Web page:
Vancouver Mayor Gregor Robertson is set to issue an apology to the city's Chinese residents for historic discrimination on Chinatown's Culture Day.

The apology, on behalf of previous city councils, will address wrongdoings in city legislation, regulations and policies.

"In order to move forward, we must first acknowledge the harm that was committed and how this unfortunate chapter in Vancouver’s history continues to impact the lives of Chinese Canadians," Robertson said in a news release.

B.C.'s government has a webpage dedicated to historic wrongs against Chinese-Canadians in the province. Those wrongs include Chinese-Canadian Pacific Railway workers being paid half or less than half of what their white counterparts were making and being excluded from national celebration upon the railway's completion.

Vancouver had racist municipal legislation as well, namely its charter of 1886 that specifically barred Indigenous people and Chinese people from voting in municipal elections.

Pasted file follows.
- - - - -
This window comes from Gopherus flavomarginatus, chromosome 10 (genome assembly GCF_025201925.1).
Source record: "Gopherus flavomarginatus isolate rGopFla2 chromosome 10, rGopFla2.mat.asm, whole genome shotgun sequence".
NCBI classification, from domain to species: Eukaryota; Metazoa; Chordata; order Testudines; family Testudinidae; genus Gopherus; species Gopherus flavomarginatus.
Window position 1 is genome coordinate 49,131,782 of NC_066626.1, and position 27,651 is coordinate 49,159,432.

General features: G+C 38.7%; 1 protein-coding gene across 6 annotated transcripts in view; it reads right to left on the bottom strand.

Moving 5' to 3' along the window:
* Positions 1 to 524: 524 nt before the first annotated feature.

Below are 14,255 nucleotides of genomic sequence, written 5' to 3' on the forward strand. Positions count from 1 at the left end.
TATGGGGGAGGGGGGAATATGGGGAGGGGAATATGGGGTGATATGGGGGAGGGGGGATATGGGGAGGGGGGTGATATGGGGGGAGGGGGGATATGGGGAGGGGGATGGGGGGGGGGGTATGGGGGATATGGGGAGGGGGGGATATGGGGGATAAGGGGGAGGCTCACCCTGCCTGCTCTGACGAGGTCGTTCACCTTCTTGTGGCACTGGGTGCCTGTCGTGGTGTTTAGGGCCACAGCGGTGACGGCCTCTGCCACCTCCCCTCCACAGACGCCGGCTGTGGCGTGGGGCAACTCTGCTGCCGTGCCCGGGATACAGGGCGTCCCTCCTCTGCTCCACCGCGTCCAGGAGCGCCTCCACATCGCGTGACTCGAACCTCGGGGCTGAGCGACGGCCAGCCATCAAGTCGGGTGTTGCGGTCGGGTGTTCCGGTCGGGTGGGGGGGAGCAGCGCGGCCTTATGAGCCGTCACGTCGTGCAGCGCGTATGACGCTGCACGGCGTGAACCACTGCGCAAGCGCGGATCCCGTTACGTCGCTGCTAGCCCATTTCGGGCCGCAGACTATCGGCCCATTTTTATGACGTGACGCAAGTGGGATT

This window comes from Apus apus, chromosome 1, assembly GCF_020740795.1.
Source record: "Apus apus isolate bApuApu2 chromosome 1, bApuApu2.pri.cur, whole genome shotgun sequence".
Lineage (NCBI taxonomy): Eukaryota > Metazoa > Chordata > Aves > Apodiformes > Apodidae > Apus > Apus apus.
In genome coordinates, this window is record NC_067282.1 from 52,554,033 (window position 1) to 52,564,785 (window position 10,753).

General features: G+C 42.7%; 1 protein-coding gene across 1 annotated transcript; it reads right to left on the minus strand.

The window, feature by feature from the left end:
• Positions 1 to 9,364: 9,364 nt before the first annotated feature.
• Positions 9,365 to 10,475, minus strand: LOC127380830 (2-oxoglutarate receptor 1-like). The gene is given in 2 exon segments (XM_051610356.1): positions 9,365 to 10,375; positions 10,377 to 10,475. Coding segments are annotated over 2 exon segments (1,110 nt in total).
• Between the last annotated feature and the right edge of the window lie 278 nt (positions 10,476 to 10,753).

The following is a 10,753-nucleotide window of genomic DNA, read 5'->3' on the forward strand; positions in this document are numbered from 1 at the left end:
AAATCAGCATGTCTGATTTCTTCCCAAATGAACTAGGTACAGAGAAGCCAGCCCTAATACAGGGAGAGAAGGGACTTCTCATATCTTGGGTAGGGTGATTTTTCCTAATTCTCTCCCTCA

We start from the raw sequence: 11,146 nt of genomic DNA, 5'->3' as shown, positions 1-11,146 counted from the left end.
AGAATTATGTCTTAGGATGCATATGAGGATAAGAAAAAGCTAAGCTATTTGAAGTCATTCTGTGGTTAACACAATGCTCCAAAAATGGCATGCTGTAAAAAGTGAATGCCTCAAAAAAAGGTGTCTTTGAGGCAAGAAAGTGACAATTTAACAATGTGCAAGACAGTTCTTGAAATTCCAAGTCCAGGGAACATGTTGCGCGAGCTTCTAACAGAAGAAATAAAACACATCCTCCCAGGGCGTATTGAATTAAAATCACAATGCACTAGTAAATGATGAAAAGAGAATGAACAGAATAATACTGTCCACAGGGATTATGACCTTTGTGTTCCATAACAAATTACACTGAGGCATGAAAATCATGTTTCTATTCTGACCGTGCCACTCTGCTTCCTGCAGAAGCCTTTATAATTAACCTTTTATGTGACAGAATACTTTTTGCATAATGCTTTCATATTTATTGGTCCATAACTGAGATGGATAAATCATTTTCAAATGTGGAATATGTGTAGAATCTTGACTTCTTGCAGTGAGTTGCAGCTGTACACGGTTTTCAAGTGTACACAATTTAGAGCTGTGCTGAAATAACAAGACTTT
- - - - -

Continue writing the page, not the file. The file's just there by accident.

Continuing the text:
The city hopes the formal acknowledgment of failure will reaffirm Vancouver as a city focused on reconciliation.

Robertson will read it aloud in English and two former city councilors, Bill Yee and Maggie Ip, will read it aloud in Chinese on April 22. The event will also feature speakers from Vancouver's Chinese community including a war veteran, the president of the Chinese Benevolent Association and a young woman on her vision for a vibrant Chinese community.

The apology itself was approved by city council back in November 2017 after it was formulated by an advisory group composed of retired judges, historians, community elders and advocates.

The apology will be read at 2 p.m. on Chinatown Culture Day at the Chinese Cultural Centre at 50 East Pender Street. The day will also feature other celebrations including food, dance lessons and historic walking tours.